From the Assistant Secretary's Desk — First Quarter 2013 Fatality Analysis
Last year I began providing the mining industry, trainers and grantees quarterly information on the types of fatal accidents that are occurring in mining and the best practices to prevent them.
Below is a summary of information from the first quarter of 2013. MSHA’s mission is to reduce fatalities, injuries and illnesses in our nation’s mines.
From January 1, 2013 to March 31, 2013, eleven miners died in accidents in the mining industry. Eight were killed in coal mining accidents and three in metal and nonmetal mining accidents. Six coal miners were killed in less than one month, four of them in West Virginia, which led to increased actions by MSHA.
In coal mining, two miners died in Machinery accidents. Two miners were killed in Powered Haulage accidents, and two miners died as a result of Roof Fall accidents. One miner died as a result of an Exploding Vessels Under Pressure accident, and one miner was killed in a Hoisting accident. The first six fatalities in the coal mining industry occurred in just 25 days.
In metal and nonmetal mining, one miner died as a result of a Fall of Highwall accident. One miner was killed in a Machinery accident and one miner died in an Explosives and Breaking Agents accident.
MSHA has placed an analysis of the mining fatalities during the first quarter of 2013 on its website at http://www.msha.gov/fatals/summaries/summaries.asp along with best practices to help mining operations avoid fatalities like them, and for trainers to include in miner training.
Mining deaths are preventable. The year that the Federal Mine Safety and Health Act of 1977 passed, 273 miners died, and since that time, fatality numbers have steadily declined, to 35 in 2012. Earlier this month, preliminary numbers released show 2012 had the lowest fatality rate in the history of U.S. mining, with .0107 deaths per 200,000 hours worked. The rate of reported injuries was 2.56 per 200,000 hour worked, also the lowest rate on record. These preliminary numbers show that actions undertaken by MSHA and the mining industry continue to move mine safety in the right direction. I believe that impact inspections, pattern of violation actions and other measures MSHA has taken, as well as the efforts made by the mining industry, are contributing factors to this record low number of fatalities and injuries.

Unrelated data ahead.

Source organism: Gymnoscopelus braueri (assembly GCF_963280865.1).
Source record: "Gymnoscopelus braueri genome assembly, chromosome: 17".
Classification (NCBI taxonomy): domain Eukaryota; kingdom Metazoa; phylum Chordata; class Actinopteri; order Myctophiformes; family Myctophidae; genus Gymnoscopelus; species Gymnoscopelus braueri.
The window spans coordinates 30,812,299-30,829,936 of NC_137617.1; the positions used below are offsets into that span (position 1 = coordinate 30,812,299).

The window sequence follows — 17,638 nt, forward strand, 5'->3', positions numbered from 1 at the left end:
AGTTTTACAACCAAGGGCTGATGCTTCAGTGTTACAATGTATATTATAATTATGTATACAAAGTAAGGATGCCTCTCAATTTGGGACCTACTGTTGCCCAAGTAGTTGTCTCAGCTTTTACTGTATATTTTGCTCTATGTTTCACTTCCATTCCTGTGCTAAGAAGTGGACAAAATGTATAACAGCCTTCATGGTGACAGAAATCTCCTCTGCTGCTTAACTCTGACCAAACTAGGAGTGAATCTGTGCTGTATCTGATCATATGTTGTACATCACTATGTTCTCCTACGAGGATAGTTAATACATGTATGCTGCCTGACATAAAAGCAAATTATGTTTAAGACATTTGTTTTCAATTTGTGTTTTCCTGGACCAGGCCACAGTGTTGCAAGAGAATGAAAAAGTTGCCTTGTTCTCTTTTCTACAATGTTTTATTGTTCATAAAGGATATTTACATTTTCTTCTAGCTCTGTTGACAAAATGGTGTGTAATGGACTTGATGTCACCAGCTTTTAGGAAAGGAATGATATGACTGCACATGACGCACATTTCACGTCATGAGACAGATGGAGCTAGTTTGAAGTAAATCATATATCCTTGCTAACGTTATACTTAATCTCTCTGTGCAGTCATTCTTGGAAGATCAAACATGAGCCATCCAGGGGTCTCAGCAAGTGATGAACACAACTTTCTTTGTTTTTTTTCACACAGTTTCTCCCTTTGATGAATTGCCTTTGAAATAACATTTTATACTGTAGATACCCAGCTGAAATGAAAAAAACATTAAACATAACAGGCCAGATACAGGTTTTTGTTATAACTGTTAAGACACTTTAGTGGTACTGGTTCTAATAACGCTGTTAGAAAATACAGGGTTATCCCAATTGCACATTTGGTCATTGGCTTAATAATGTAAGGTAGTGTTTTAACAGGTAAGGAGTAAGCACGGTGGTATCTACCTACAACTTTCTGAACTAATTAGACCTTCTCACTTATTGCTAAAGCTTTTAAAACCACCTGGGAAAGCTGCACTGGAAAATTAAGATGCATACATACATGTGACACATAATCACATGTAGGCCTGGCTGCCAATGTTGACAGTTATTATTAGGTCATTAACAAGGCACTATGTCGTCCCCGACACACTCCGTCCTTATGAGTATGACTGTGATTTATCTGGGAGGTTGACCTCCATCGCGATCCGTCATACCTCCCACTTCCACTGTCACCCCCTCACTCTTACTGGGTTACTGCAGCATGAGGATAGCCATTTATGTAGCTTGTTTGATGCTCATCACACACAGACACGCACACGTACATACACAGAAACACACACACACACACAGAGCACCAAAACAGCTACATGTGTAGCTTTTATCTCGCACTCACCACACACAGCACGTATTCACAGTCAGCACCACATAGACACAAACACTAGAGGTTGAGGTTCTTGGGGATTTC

Congress explicitly stated in the findings and purpose of the federal Mine Safety and Health Act that "deaths and serious injuries from unsafe and unhealthful conditions and practices in the coal or other mines cause grief and suffering to the miners and to their families …" Congress clearly sought to end this grief and suffering. That Mine Act also makes clear that mine operators, with the assistance of miners, are responsible for maintaining safe and healthful workplaces in compliance with the laws, rules and regulations designed to improve mine safety and health in this country. The law is clear that operators must take ownership of safety and health at their mines.
While we have made progress, it is clear there is more to be done. In order to prevent mine deaths, operators must have in place effective safety and health management programs that are constantly evaluated, find-and-fix programs to identify and eliminate mine hazards, and training for all mining personnel.
Conducting workplace examinations before beginning a shift and during a shift – every shift – can prevent deaths by finding and fixing safety and health hazards. Workplace examinations must be performed and identified problems resolved to protect workers.
Effective and appropriate training will ensure that miners recognize and understand hazards and how to control or eliminate them.
MSHA has undertaken a number of measures to prevent mining deaths, injuries and illnesses: increased surveillance and strategic enforcement through impact inspections at mines with troubling compliance histories; enhanced pattern of violations actions; special initiatives such as "Rules to Live By," which focuses attention on the most common causes of mining deaths; and outreach efforts.
We know it has taken the efforts of all of us in MSHA and the mining industry to reach these new milestones. We also know that while mining deaths and injuries have reached historic lows, more action is needed by all to prevent mining injuries, illnesses and deaths.
No miner should have to die on the job just to earn a paycheck. Miners deserve a safe and healthful workplace, and assurances they can return home safe and healthy each day. We are all committed to making that happen.